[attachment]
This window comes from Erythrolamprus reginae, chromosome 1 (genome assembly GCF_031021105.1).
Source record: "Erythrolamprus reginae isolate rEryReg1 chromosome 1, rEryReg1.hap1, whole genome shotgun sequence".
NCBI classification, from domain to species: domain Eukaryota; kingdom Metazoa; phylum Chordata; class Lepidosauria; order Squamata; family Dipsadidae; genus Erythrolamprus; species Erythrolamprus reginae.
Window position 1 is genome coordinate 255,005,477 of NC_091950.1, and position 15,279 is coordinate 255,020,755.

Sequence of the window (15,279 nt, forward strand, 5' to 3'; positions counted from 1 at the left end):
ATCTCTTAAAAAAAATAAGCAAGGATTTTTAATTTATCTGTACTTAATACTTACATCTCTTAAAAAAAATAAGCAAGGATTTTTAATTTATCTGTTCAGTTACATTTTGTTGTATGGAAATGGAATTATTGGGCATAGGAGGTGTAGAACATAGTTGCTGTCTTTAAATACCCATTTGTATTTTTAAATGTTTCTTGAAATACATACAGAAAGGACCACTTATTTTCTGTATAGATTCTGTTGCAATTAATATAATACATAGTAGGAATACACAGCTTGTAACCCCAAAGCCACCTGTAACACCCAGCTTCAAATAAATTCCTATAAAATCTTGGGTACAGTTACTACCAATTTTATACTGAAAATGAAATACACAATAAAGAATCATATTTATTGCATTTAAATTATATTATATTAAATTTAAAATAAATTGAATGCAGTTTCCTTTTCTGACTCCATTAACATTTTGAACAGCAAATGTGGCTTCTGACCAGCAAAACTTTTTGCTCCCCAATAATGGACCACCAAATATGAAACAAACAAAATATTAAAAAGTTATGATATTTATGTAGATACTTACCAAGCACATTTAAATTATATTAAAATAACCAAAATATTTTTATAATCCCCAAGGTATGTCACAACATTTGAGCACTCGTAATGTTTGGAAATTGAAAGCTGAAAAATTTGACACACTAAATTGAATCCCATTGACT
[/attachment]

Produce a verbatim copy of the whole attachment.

This window comes from Erythrolamprus reginae, chromosome 1 (genome assembly GCF_031021105.1).
Source record: "Erythrolamprus reginae isolate rEryReg1 chromosome 1, rEryReg1.hap1, whole genome shotgun sequence".
NCBI classification, from domain to species: domain Eukaryota; kingdom Metazoa; phylum Chordata; class Lepidosauria; order Squamata; family Dipsadidae; genus Erythrolamprus; species Erythrolamprus reginae.
Window position 1 is genome coordinate 255,005,477 of NC_091950.1, and position 15,279 is coordinate 255,020,755.

Sequence of the window (15,279 nt, forward strand, 5' to 3'; positions counted from 1 at the left end):
ATCTCTTAAAAAAAATAAGCAAGGATTTTTAATTTATCTGTACTTAATACTTACATCTCTTAAAAAAAATAAGCAAGGATTTTTAATTTATCTGTTCAGTTACATTTTGTTGTATGGAAATGGAATTATTGGGCATAGGAGGTGTAGAACATAGTTGCTGTCTTTAAATACCCATTTGTATTTTTAAATGTTTCTTGAAATACATACAGAAAGGACCACTTATTTTCTGTATAGATTCTGTTGCAATTAATATAATACATAGTAGGAATACACAGCTTGTAACCCCAAAGCCACCTGTAACACCCAGCTTCAAATAAATTCCTATAAAATCTTGGGTACAGTTACTACCAATTTTATACTGAAAATGAAATACACAATAAAGAATCATATTTATTGCATTTAAATTATATTATATTAAATTTAAAATAAATTGAATGCAGTTTCCTTTTCTGACTCCATTAACATTTTGAACAGCAAATGTGGCTTCTGACCAGCAAAACTTTTTGCTCCCCAATAATGGACCACCAAATATGAAACAAACAAAATATTAAAAAGTTATGATATTTATGTAGATACTTACCAAGCACATTTAAATTATATTAAAATAACCAAAATATTTTTATAATCCCCAAGGTATGTCACAACATTTGAGCACTCGTAATGTTTGGAAATTGAAAGCTGAAAAATTTGACACACTAAATTGAATCCCATTGACT